Everyone acknowledges that we have an unacceptably high rate of unemployment among blind and visually impaired people, whatever the correct percentage may be. Despite this, ACB hasn't been sufficiently proactive in terms of mitigating this problem. In my view, we must do far more to encourage our students, other younger members and those seeking a career change to consider employment options which offer both meaningful work and, perhaps, the chance to influence and advocate for our philosophy of blindness.
I'm thinking particularly of two fields which, to my mind, fit this description: education and rehabilitation. And before cynics among us who have worked or are presently working in those fields write back with your horror stories, let me hasten to say that in the real world there are no perfect careers. I should know since I spent almost all of my working life toiling for a typical municipal government bureaucracy. So let's very briefly look at why I am touting these two careers particularly.
Regarding education, we know that there is a serious and ever-increasing shortage of teachers of the visually impaired as literally hundreds of them are nearing or at retirement age. Without an adequate number of qualified teachers of the visually impaired, we can almost guarantee that the percentage of blind persons who are fluent in braille reading and writing will decrease even further, perhaps to a point where braille literacy will disappear like so many forgotten Native American languages over the past century. Regardless of where succeeding generations of blind children go to school, who will be teaching them braille and the other critical life skills they will need in order to function competitively alongside their sighted peers? I believe that it should be our members.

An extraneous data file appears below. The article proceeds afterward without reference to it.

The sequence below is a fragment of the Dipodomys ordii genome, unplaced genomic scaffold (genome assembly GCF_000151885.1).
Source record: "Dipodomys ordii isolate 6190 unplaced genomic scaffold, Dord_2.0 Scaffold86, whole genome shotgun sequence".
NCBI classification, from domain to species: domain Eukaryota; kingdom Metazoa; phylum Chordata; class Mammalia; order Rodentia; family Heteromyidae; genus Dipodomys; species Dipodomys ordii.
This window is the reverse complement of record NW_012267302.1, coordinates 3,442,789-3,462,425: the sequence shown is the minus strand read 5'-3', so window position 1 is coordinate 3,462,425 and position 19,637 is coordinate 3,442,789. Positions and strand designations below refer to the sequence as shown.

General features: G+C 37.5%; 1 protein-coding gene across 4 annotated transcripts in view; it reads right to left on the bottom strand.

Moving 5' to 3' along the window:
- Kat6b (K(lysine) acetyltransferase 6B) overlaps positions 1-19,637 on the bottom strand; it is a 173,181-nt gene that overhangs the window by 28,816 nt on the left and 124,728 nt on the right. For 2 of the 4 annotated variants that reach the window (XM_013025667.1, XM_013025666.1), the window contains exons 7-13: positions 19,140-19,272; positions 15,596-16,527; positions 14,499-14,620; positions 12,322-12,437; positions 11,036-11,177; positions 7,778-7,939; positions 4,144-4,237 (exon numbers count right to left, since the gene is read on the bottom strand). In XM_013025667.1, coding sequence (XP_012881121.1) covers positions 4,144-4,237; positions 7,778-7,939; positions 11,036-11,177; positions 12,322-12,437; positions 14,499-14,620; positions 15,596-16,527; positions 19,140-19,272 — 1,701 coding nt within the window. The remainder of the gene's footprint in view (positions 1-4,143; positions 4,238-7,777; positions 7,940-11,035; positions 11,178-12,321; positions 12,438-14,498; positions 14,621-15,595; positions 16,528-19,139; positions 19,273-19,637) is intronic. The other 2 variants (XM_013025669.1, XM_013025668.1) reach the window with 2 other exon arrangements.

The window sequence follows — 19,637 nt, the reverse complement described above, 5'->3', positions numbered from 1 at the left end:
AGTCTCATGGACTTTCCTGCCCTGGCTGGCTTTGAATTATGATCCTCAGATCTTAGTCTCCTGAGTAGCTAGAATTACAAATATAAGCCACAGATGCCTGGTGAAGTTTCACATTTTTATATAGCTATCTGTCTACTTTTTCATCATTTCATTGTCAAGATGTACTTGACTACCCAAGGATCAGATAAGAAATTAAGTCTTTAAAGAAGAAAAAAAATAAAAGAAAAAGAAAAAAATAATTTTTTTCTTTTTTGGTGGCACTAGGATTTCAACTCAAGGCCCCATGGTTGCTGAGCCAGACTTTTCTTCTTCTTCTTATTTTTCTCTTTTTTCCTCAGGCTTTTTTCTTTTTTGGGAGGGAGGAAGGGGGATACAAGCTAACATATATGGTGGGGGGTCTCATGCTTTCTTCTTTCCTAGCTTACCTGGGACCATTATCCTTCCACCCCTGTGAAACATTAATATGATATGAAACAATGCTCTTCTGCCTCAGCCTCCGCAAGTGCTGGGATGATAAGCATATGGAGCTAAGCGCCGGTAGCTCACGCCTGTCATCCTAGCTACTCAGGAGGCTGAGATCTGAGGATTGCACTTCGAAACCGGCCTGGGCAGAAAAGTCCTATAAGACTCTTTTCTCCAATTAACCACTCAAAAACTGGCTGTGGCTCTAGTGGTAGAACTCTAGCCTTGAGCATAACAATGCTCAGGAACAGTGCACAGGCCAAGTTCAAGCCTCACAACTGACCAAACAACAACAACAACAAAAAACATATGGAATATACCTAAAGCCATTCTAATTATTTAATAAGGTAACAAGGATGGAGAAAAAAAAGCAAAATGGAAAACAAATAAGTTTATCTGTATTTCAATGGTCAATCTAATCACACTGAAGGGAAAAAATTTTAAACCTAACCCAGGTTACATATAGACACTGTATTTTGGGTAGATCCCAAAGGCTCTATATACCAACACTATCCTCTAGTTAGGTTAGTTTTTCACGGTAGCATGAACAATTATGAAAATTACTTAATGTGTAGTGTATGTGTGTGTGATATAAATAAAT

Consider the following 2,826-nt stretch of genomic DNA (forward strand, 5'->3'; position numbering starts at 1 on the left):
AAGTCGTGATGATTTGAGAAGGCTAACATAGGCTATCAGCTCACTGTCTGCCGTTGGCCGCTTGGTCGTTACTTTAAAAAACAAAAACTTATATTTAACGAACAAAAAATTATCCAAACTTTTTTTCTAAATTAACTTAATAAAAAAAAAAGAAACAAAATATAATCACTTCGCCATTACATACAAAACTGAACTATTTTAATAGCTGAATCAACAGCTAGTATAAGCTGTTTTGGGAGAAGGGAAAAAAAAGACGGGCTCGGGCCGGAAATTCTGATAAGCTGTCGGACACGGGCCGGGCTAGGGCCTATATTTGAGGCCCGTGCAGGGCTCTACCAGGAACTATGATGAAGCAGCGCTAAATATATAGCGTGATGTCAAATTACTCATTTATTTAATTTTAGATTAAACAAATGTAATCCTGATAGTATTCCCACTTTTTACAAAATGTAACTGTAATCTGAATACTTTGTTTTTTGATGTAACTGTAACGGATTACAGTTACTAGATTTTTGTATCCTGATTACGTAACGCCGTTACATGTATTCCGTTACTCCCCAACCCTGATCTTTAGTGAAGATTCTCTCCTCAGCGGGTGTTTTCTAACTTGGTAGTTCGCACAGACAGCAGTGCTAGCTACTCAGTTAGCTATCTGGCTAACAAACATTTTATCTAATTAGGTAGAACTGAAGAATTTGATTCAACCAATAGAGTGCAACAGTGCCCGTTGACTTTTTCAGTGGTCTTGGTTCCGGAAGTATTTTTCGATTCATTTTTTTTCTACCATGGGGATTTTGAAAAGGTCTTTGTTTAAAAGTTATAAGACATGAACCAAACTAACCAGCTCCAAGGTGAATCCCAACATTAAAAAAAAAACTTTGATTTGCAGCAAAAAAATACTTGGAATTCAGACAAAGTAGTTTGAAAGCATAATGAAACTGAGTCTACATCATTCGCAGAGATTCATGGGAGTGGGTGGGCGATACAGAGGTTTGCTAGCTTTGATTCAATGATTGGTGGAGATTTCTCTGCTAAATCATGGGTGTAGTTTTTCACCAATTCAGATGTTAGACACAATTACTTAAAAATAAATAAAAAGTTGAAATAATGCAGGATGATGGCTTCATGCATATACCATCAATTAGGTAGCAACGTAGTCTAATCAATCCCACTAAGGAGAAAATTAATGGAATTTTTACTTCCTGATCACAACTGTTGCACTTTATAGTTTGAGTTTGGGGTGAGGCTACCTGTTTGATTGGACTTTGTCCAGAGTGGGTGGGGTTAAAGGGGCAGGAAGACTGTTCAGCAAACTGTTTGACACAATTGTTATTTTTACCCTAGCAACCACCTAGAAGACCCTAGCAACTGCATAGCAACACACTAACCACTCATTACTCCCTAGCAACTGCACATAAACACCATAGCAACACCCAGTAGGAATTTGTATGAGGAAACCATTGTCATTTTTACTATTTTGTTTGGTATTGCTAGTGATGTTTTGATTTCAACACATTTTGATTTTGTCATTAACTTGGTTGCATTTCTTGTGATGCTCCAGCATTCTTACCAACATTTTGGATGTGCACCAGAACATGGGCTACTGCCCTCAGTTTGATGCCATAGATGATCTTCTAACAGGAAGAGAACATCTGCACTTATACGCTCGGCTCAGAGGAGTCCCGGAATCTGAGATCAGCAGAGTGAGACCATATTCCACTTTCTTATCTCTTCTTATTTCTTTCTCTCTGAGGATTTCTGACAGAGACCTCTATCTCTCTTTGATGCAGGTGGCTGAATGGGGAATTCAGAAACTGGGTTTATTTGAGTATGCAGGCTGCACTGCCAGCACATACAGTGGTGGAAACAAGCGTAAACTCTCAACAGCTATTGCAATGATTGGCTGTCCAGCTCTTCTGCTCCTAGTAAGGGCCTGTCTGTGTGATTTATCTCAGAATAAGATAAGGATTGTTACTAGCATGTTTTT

Regarding rehabilitation, I've gone on record as stating that ACB must do more to advocate for our philosophy of rehabilitation and to challenge the current trend of one-size-fits-all structured discovery training pervasive within the rehab establishment. Along with placing more members on state rehabilitation councils (something we're already seeing around the country), I'd like more of our folks - particularly those with some work experience - to become rehab professionals. It would be wonderful to see the day when a significant number of state directors of services for the blind and top RSA officials are proud members of this organization.
With time and support, we can have many more ACBers moving into those positions of responsibility, exercising their influence and advocacy skills in both the education and rehabilitation arenas. One of the great things about the American Council of the Blind is that our members are free to choose their own paths, to make decisions apart from what the leadership says and thinks. However, it seems to me that we can and must do more to mentor and encourage our members seeking careers to pursue fields which can provide them with meaningful employment while at the same time being of benefit to the blindness community as a whole.